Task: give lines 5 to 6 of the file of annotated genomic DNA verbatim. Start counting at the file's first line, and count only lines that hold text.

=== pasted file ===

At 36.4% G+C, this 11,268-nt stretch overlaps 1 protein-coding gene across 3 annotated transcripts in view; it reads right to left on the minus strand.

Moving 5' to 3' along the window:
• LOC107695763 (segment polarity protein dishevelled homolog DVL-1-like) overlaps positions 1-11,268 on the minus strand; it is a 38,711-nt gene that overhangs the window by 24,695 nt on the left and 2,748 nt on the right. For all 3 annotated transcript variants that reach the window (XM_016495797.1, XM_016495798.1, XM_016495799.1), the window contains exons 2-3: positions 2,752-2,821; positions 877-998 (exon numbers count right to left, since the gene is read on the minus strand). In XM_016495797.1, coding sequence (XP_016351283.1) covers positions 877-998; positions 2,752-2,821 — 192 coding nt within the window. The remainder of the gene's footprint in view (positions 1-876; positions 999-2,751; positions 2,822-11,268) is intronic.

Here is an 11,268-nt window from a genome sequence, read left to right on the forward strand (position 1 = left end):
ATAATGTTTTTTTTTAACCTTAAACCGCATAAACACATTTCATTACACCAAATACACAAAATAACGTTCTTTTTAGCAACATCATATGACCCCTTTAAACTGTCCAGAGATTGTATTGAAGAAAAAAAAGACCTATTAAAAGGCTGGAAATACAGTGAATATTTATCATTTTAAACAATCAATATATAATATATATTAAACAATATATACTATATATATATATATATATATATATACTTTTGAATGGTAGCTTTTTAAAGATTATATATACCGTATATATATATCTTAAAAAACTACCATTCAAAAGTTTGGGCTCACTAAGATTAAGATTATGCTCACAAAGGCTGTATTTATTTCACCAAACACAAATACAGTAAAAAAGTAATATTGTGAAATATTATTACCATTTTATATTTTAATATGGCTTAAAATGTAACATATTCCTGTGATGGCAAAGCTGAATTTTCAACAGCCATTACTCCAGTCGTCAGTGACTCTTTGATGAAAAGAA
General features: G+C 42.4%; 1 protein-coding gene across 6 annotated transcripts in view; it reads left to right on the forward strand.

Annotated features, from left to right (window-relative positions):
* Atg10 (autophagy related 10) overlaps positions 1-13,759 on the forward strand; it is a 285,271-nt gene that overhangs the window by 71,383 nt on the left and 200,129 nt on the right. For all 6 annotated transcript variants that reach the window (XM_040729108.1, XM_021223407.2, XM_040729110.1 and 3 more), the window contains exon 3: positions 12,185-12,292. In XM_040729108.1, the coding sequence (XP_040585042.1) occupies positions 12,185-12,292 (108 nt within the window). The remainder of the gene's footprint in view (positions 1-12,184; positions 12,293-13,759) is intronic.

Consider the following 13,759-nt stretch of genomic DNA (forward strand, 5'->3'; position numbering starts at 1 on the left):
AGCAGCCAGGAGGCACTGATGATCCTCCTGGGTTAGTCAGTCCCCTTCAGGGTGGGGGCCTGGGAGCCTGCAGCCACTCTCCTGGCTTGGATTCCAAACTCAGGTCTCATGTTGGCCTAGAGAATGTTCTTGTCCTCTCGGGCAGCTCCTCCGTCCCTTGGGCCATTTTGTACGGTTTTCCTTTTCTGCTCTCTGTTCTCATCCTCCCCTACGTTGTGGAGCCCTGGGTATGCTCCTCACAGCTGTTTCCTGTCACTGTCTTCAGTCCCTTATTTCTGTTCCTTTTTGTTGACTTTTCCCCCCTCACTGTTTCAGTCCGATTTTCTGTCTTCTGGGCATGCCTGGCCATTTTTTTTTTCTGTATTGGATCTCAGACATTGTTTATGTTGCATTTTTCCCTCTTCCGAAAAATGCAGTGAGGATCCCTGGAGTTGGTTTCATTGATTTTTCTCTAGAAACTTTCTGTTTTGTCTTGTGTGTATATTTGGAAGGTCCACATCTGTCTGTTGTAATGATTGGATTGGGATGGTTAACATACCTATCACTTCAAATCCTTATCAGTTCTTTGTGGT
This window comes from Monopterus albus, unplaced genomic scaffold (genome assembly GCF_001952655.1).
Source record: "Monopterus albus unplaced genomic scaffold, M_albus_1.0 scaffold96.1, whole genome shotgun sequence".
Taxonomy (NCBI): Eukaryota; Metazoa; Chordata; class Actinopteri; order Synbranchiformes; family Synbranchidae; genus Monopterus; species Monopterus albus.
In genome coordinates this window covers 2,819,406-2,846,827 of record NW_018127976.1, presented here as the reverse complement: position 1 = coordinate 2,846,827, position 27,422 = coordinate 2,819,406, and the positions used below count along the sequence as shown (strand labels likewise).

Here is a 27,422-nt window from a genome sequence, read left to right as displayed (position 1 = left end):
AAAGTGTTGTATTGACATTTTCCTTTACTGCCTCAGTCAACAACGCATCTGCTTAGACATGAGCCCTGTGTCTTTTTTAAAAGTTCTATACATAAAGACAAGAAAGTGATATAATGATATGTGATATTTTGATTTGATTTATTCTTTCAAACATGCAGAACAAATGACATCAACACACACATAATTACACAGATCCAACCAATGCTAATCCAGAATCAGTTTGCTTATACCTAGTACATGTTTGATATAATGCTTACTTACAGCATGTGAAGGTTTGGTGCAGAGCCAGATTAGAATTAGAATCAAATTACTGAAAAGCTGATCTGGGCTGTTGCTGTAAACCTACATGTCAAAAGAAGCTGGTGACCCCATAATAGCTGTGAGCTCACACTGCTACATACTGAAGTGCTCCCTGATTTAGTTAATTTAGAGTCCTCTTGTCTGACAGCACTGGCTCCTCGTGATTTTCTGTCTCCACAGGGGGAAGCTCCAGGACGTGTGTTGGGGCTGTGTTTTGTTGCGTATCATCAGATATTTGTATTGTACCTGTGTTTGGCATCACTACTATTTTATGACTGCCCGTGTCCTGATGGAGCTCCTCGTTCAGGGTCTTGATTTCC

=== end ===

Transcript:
ATAATGTTTTTTTTTAACCTTAAACCGCATAAACACATTTCATTACACCAAATACACAAAATAACGTTCTTTTTAGCAACATCATATGACCCCTTTAAACTGTCCAGAGATTGTATTGAAGAAAAAAAAGACCTATTAAAAGGCTGGAAATACAGTGAATATTTATCATTTTAAACAATCAATATATAATATATATTAAACAATATATACTATATATATATATATATATATATATACTTTTGAATGGTAGCTTTTTAAAGATTATATATACCGTATATATATATCTTAAAAAACTACCATTCAAAAGTTTGGGCTCACTAAGATTAAGATTATGCTCACAAAGGCTGTATTTATTTCACCAAACACAAATACAGTAAAAAAGTAATATTGTGAAATATTATTACCATTTTATATTTTAATATGGCTTAAAATGTAACATATTCCTGTGATGGCAAAGCTGAATTTTCAACAGCCATTACTCCAGTCGTCAGTGACTCTTTGATGAAAAGAA
General features: G+C 42.4%; 1 protein-coding gene across 6 annotated transcripts in view; it reads left to right on the forward strand.